Paris Charles De Gaulle Airport Guide
Air France Paris Charles De Gaulle Flights
Delta Air Lines Paris Charles De Gaulle Flights
Alitalia Paris Charles De Gaulle Flights
KLM Paris Charles De Gaulle Flights
FlyBE Paris Charles De Gaulle Flights
easyJet Paris Charles De Gaulle Flights

Your Complete Guide to Paris Charles De Gaulle Airport

Paris Charles de Gaulle Airport is one of the largest in the world, and is named after the leader of the Free French Forces. The French general was also the founder of the French Fifth Republic. Another name for this important airport is Roissy, and it has the official IATA code of CDG. In French, it is being refereed to as the Aéroport Paris-Charles de Gaulle.

The airport began in 1966, when the project known as the Aéroport de Paris Nord, or the Paris North Airport came about. The main building in construction then was the current Terminal 1, and was designed by Paul Andreu, who also played an important role in future expansions of the facilities. CDG was opened for commercial traffic in March 1974, after the construction of the terminal building, which then had ten floors, and was designed in a circular construction. Seven satellite buildings also surrounded the building, each with four gates. The position of Charles de Gaulle Airport was vitally important, as a limited number of possible relocations were available in the area. For this reason, it was allocated a huge piece of land, measuring over thirty-two square kilometres, or twelve and a half square miles. The large grounds allows for major expansion in the future, many of which have already happened, and allows space for the four runways, two of which are over 4,000 metres in length.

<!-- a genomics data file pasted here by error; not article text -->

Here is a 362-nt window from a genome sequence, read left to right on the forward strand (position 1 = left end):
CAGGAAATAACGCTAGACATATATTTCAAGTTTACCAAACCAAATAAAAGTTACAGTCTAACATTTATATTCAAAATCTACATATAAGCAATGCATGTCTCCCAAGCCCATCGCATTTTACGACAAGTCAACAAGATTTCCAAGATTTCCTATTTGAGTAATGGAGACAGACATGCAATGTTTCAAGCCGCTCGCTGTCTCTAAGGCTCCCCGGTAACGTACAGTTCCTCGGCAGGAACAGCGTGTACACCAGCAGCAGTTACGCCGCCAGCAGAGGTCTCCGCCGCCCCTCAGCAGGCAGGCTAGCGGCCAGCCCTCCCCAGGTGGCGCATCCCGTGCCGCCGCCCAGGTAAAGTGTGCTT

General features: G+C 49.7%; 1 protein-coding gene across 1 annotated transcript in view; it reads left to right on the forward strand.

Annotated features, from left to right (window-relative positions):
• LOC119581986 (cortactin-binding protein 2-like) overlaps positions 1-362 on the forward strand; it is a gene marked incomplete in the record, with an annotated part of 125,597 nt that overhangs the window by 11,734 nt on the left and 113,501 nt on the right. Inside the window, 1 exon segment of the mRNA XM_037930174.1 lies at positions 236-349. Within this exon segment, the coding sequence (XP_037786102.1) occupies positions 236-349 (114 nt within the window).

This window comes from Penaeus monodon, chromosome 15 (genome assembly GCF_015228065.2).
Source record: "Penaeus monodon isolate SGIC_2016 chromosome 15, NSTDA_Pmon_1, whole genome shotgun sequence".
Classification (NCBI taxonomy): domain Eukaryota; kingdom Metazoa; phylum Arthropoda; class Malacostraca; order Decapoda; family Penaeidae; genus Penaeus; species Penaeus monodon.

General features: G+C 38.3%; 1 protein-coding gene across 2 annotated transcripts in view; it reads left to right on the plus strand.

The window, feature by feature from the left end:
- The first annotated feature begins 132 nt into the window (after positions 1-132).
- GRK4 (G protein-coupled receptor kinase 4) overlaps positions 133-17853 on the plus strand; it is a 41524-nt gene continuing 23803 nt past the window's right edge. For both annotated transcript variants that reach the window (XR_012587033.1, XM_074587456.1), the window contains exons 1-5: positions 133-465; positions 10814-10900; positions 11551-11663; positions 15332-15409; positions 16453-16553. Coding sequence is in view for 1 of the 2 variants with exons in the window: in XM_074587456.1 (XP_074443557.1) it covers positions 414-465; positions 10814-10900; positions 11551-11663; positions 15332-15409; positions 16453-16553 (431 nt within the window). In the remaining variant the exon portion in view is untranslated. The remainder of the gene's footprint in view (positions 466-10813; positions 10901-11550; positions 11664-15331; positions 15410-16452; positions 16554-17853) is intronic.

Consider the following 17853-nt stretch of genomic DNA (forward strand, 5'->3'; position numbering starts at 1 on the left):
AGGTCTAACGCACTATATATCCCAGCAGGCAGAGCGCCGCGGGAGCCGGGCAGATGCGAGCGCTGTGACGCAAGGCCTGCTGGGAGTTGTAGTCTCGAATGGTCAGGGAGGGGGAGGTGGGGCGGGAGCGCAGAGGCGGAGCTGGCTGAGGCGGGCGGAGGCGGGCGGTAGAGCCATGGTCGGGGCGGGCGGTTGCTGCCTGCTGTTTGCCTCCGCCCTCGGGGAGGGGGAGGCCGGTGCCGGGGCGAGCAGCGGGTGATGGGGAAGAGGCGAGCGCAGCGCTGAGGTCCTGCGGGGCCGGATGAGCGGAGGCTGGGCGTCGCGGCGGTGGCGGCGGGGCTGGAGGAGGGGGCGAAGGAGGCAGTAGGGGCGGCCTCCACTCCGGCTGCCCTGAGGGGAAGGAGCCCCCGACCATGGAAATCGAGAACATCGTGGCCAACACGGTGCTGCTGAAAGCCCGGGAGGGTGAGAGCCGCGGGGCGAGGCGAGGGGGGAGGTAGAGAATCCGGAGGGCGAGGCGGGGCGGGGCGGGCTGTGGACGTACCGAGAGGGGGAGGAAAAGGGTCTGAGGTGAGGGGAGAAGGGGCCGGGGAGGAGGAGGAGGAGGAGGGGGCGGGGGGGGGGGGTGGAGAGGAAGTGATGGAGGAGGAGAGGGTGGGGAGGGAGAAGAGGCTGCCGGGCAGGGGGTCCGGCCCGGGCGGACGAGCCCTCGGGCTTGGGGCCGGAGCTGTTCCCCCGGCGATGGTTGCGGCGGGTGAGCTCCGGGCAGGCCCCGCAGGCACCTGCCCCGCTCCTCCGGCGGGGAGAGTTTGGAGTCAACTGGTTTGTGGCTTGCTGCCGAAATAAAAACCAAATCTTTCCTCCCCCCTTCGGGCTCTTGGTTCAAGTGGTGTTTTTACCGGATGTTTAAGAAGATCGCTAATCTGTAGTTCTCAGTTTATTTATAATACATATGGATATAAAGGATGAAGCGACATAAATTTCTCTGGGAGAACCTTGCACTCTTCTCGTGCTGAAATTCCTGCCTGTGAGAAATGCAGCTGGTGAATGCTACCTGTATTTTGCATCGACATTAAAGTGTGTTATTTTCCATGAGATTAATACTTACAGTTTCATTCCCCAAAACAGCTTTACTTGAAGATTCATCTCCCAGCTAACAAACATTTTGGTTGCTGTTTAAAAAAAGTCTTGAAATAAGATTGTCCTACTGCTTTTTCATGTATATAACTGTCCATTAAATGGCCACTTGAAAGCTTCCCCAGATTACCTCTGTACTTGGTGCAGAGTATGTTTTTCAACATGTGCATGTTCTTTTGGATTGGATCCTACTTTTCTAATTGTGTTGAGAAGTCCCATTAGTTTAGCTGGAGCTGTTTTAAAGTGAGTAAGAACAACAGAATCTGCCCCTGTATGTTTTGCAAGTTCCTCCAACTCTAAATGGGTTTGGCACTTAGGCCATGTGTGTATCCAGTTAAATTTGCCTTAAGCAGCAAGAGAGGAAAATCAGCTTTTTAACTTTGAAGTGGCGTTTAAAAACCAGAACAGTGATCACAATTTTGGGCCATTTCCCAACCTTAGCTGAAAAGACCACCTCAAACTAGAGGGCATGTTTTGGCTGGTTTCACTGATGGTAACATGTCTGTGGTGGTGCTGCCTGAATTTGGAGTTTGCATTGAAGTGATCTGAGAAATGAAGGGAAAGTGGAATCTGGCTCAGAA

The airport is located approximately 25 km, or 16 miles northeast of Paris, France, and spans an area which covers three départements and six communes. These three départements and their communes are as follows:  Seine-et-Marne, with the communes of Le Mesnil-Amelot, Mauregard and Mitry-Mory, the Seine-Saint-Denis département with Tremblay-en-France and the Val-d’Oise département, with the communes of Roissy-en-France and Épiais-lès-Louvres. The airport generally consists of three terminals, but Terminal 2 has many smaller extensions. Terminal 1, 3 and parts of Terminal 2 are found in the first département mentioned, while the rest of Terminal 2’s buildings are found in the second département. To the south of CDG is the Parc Naturel regional Oise-Pays de France, and to the west is Goussainville and Cergy. Towards Paris, the suburbs of Aulnay-sous-Bois, Bobigny and Pantin are found, along with another of Paris’ airports, known as the Aéroport de Paris Le Bourget. Another large one found nearby is the Paris-Orly Airport, on the southern side of the city. The main access road for Charles de Gaulle is the A1, running past the terminals, and the N2, which is to the south and eastern sides of the site.

In 2010, Charles de Gaulle Airport handled 58,164,612 passengers, and this ranks it as the world’s seventh busiest, and Europe’s second largest, after London Heathrow. It is by far the largest and busiest in France. With over 525,000 aircraft movements in the previous year, in this category, it is ranked as the tenth busiest in the world, and the busiest in Europe. Paris Charles de Gaulle is also the most important airport in Europe in terms of cargo movements, as it handles over 2 million metric tonnes per annum.

The airport is a major hub for the airline carriers of Air France, Delta Air Lines, Easyjet and FedEx Express, and flights are offered by these airline companies and many others to more than 300 destinations. The busiest destinations in April 2011 were recorded as Houari Bourne dienne in Algiers, John F. Kennedy International in New York, Heathrow in London, Dublin, Montréal-Trudeau International and Mohammed V International in Casablanca. Amsterdam, Rome-Fiumicino, Frankfurt and Milan-Malpensa were also not far behind. Included in the airport’s approximate 170 regular airline carriers are KLM, Lufthansa, Singapore Airlines, United Airlines, American Airlines, Flybe, Emirates, British Airways, Cathay Pacific, Continental Airlines, Air Canada, Alitalia and Air Transat.